I believe anyone of a reasonable age could tell you exactly where they were and what they were doing on September 11, 2001 when the Twin Towers were attacked. I had just walked into the studio at my old station, 1065 The End. It was 5 days before our annual “End of Summer Concert” called The Weenie Roast. I remember taking heat when I insisted some months prior that we call it “Lucky 7” because it was our 7th annual show. Someone had commented that by naming it that, I had jinxed it for sure.
We carried the syndicated “Bob & Tom” show at that time and we also had a TV on in the conference room and I walked in at the exact moment the first plane hit. My first thought and the opinions of the staff with me was that a small private aircraft had crashed into The World Trade Center. We were discussing that as were the TV anchors at the time the second plane hit and then we knew it was some type of an attack. It was the most surreal feeling I had ever experienced in my life. Bob & Tom were starting to receive the word and their show began reporting as they watched network TV like the rest of us. At that time, K104.7’s current media partner, WSOC-TV was our media partner at The End so at 10am it was decided that no one was going to cover this event as well as the TV networks, so for the next 24 hours at least, we carried WSOC’s TV audio and when they broke for commercials, then we aired ours. I immediately called my wife and made sure she was ok and I asked about my kids because no one knew how widespread these attacks might be.
We all watched in horror when the towers collapsed and just couldn’t believe this was happening. Our country fought wars, but never on our soil. It was mind numbing. We watched and sensed the mood of the country grow more somber by the moment. When I was able to get home that evening, I remember just wanting to be with my wife and kids and we sat and watched more coverage while we ate our supper. My son had just turned 16 and my daughter would soon be 12. They were both old enough to understand that our lives had just changed forever. Gone was that sense of security that I had always had. More present was a sense of dread that anything could now happen in America. We were no longer immune to the violence that the rest of the world had grown so used to.
As the world reeled and air travel stopped, we had to turn some attention back to our business at hand. We were now 4 days away from a concert that was already booked and tickets were sold to. Do we cancel, postpone or have the show as planned. The country was in shock. How could anyone know what to do at a time like this? We consulted with Live Nation and Verizon Wireless Amphitheater as they were partners in the show. The name of the venue had just changed from Blockbuster Pavilion to Verizon Wireless Amphitheater earlier in 2001. Ultimately we put it out to the listeners on the air. Overwhelmingly, fans of the station and the music were heard loud and clear, “We can’t let the terrorists disrupt our way of life. The right thing to do was have the show”. We lost a few artists who couldn’t get to us due to the planes being grounded, but most all the artists agreed with our listeners that the show must go on.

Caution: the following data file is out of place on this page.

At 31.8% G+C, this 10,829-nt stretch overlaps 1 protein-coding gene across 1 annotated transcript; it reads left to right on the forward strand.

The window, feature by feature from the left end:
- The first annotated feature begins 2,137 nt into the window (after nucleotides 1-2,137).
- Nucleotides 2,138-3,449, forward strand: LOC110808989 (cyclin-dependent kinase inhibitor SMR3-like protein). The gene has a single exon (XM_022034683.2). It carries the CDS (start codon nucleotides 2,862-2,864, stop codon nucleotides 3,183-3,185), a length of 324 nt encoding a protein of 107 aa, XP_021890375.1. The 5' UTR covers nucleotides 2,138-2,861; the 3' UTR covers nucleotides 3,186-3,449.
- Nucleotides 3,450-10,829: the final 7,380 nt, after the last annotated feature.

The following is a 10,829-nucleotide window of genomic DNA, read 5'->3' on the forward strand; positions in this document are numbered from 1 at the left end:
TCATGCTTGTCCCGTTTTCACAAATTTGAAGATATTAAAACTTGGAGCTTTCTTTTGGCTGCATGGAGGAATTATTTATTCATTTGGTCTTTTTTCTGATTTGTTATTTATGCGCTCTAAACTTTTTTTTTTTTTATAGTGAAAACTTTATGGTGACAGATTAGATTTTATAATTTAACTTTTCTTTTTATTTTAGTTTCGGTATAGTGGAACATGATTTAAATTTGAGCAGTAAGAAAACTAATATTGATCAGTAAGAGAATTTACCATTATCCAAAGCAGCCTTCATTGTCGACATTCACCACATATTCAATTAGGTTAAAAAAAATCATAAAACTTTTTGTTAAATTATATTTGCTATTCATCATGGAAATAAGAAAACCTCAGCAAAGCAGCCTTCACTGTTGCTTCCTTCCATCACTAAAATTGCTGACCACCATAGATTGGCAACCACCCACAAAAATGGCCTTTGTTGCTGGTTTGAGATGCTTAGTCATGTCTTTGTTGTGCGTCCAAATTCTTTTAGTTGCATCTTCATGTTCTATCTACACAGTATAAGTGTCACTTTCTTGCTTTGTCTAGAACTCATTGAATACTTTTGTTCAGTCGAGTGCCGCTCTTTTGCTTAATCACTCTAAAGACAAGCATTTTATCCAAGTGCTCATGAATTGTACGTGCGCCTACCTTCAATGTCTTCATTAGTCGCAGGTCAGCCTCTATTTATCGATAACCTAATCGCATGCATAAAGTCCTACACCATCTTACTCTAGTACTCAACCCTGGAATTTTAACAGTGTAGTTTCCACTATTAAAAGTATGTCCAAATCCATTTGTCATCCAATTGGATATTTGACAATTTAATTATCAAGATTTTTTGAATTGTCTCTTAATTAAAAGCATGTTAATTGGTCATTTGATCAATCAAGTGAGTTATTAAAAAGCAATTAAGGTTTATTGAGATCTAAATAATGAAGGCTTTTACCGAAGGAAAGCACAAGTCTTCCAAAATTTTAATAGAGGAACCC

It was now 3 days before the Weenie Roast and as more and more info came to light about the hi-jackers, I had never seen such an outpouring of patriotism. American flags were everywhere, at half staff in memory of those who had died. Fireman, Police and medical workers were the heroes for all they did in the rescue and clean up. We arranged for two giant cranes to be on each side of the lawn at The Weenie Roast holding up a giant American flag. The show was close to being sold out prior to the concert. After the 9/11 tragedy, some folks stayed home, they were just not in a party mood. The bands that could physically get there did. The proposed lineup was 3 Doors Down, Crystal Method, Dave Navarro, Athenaeum, American Hi-Fi, The Fixx, Poe, American Hi-Fi and more. I remember that the show opened with area Fire, Police and EMT’s standing on stage while Mark from Athenaeum sang the National Anthem. There was a new band called Nickelback that opened the second stage, only to return for Weenie Roast 8 as the headliner a year later.
I remember there was a new national change of attitude where people, including my family, wanting to stop putting off things that we wanted to do, to go ahead and do them because you never know what might happen. In October 2001, we traveled to Vegas and experienced it almost deserted as the city tried to get tourist comfortable flying again. In November over Thanksgiving, for a ridiculously low price, we went to Venice, Italy for $499 per person including airfare and hotel. You almost feel guilty that an event with bad memories, opened doors for people to start living and get to experience good memories. It made people appreciate what we had and vow to let an event like 9/11 NEVER happen again.
It was a time that I refer to now as “eerie”. Now, 20 years later, I am drawn to the irony of how a nation dealt with one crisis and then how that same nation dealt with another so drastically different 19 years later. 9/11 brought our nation together to fight a common enemy. When the world, including our country, was attacked by an unknown virus in February of 2020, it tore our country apart. We all saw the enemy after 9/11. I wonder where we’d be today if we could have captured the spirit we used to come together on 9/11 and focused it on fighting Covid-19.